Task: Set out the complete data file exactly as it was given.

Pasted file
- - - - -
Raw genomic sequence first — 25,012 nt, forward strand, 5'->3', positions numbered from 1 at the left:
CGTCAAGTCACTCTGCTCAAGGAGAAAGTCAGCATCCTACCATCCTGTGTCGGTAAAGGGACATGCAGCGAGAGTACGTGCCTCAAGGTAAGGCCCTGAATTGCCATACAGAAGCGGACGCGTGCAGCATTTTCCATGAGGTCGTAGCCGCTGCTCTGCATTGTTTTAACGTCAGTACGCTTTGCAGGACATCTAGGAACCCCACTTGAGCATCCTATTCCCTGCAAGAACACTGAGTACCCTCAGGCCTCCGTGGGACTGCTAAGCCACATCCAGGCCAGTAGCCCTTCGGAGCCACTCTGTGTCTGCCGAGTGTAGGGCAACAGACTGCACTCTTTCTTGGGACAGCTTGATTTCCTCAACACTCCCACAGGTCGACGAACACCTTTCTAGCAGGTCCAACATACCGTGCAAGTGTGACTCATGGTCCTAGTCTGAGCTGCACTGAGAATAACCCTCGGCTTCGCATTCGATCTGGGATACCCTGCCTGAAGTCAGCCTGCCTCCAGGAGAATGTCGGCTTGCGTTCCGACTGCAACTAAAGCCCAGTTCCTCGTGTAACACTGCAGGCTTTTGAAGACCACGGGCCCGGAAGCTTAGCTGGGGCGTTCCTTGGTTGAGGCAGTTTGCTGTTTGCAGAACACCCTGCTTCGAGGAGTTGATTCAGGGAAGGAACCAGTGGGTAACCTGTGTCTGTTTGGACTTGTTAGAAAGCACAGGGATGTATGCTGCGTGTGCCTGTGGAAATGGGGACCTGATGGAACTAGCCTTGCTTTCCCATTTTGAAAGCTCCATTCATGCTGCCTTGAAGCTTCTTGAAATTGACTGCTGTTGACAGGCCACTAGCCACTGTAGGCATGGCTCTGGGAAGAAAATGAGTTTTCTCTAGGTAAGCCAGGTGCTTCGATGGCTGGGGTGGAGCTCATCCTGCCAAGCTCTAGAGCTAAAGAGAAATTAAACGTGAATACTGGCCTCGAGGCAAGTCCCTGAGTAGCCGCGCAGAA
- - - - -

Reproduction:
Raw genomic sequence first — 25,012 nt, forward strand, 5'->3', positions numbered from 1 at the left:
CGTCAAGTCACTCTGCTCAAGGAGAAAGTCAGCATCCTACCATCCTGTGTCGGTAAAGGGACATGCAGCGAGAGTACGTGCCTCAAGGTAAGGCCCTGAATTGCCATACAGAAGCGGACGCGTGCAGCATTTTCCATGAGGTCGTAGCCGCTGCTCTGCATTGTTTTAACGTCAGTACGCTTTGCAGGACATCTAGGAACCCCACTTGAGCATCCTATTCCCTGCAAGAACACTGAGTACCCTCAGGCCTCCGTGGGACTGCTAAGCCACATCCAGGCCAGTAGCCCTTCGGAGCCACTCTGTGTCTGCCGAGTGTAGGGCAACAGACTGCACTCTTTCTTGGGACAGCTTGATTTCCTCAACACTCCCACAGGTCGACGAACACCTTTCTAGCAGGTCCAACATACCGTGCAAGTGTGACTCATGGTCCTAGTCTGAGCTGCACTGAGAATAACCCTCGGCTTCGCATTCGATCTGGGATACCCTGCCTGAAGTCAGCCTGCCTCCAGGAGAATGTCGGCTTGCGTTCCGACTGCAACTAAAGCCCAGTTCCTCGTGTAACACTGCAGGCTTTTGAAGACCACGGGCCCGGAAGCTTAGCTGGGGCGTTCCTTGGTTGAGGCAGTTTGCTGTTTGCAGAACACCCTGCTTCGAGGAGTTGATTCAGGGAAGGAACCAGTGGGTAACCTGTGTCTGTTTGGACTTGTTAGAAAGCACAGGGATGTATGCTGCGTGTGCCTGTGGAAATGGGGACCTGATGGAACTAGCCTTGCTTTCCCATTTTGAAAGCTCCATTCATGCTGCCTTGAAGCTTCTTGAAATTGACTGCTGTTGACAGGCCACTAGCCACTGTAGGCATGGCTCTGGGAAGAAAATGAGTTTTCTCTAGGTAAGCCAGGTGCTTCGATGGCTGGGGTGGAGCTCATCCTGCCAAGCTCTAGAGCTAAAGAGAAATTAAACGTGAATACTGGCCTCGAGGCAAGTCCCTGAGTAGCCGCGCAGAA